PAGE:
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“In redesigning our curricula, we met with 60-plus corporate partners ... the overarching theme was one of wanting students who are able to flex.”

Kristi Ryujin, associate dean for graduate programs and special assistant to the dean for faculty DEI

Learning how to think critically about problems, faculty and alumni said, is a major advantage of the MBA. Whereas online programs focus mainly on skill development, Leeds classes—and the co-curricular components, like guest lectures, cases, networking events, consulting opportunities and competitions—emphasize the combination of skills and knowledge in ways that mimic the challenges students will face as leaders. 

MORE: Which MBA is the best fit for me?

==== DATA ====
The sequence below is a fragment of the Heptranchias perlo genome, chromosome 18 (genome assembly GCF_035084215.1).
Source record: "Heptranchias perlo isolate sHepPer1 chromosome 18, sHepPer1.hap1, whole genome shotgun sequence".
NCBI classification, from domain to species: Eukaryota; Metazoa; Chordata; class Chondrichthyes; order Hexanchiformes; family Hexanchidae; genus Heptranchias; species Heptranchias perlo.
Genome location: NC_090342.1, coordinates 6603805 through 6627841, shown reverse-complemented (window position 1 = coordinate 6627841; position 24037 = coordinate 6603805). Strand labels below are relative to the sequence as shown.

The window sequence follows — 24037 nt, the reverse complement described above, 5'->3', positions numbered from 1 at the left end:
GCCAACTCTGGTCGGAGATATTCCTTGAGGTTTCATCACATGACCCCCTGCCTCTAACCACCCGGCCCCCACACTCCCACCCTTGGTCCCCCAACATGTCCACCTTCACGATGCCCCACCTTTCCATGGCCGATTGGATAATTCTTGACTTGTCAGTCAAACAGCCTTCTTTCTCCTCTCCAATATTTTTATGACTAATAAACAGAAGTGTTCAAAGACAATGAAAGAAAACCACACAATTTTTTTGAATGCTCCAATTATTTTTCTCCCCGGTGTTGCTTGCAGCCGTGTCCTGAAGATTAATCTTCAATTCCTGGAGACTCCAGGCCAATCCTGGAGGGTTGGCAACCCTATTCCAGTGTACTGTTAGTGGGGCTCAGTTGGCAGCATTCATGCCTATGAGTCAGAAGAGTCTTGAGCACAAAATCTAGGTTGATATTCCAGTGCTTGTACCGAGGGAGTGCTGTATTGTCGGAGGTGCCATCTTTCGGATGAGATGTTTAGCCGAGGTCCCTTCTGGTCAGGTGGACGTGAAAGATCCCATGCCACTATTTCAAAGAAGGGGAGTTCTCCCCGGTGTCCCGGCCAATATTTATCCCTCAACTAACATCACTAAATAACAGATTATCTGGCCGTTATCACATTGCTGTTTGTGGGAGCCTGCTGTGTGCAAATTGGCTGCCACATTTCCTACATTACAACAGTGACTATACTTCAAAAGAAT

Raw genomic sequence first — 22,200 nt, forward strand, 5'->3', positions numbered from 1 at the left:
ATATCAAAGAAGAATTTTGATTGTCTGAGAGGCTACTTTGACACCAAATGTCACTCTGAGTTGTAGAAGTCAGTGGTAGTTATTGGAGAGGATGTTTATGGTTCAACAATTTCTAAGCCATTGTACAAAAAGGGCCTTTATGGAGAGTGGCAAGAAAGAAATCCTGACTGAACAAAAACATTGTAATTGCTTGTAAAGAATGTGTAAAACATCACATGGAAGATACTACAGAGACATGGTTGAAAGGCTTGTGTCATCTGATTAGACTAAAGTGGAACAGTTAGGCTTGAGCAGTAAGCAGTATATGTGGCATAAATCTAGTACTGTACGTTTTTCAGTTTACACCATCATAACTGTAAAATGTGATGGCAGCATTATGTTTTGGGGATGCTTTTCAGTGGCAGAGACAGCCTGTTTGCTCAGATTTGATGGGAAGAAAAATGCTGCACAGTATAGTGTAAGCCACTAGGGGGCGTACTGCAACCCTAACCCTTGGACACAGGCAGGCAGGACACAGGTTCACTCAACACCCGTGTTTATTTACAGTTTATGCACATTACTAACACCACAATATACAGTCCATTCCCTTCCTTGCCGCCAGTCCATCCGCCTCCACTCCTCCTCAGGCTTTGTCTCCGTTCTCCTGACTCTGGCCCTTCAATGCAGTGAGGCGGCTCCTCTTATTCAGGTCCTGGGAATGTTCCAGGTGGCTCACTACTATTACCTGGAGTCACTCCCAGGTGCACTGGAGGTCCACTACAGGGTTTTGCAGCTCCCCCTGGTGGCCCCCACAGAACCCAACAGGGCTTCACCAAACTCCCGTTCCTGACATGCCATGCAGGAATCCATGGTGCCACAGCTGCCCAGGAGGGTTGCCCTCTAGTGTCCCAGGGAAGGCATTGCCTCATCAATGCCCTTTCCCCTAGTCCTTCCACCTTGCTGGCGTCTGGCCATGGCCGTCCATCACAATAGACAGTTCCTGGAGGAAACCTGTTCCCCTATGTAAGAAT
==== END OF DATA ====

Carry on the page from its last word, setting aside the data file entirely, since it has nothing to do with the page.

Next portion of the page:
“Leeds is known for entrepreneurship, so a lot of people who want to start businesses flock to our programs,” Ryujin said. “But whether you become an entrepreneur or not, there’s so much value in being able to look at a problem and figure out how to solve it in a creative and open-ended way, where you’re not constrained by the limits of a big organization. That kind of direction is just as important to a Fortune 100 as it is to a startup.” 

From Marines to MBA

Why an MBA?
For many, the MBA experience is far preferred to online alternatives or self-guided upskilling programs. Alumni share their top reasons for choosing an MBA.

New directions are why Michael Mendoza (MBA’22) chose an MBA instead of a different upskilling opportunity. Mendoza separated from the U.S. Marine Corps after nearly six years, ending his time as a captain stationed in Savannah, Georgia. He relocated to Colorado and began the Leeds MBA while transitioning out of the military.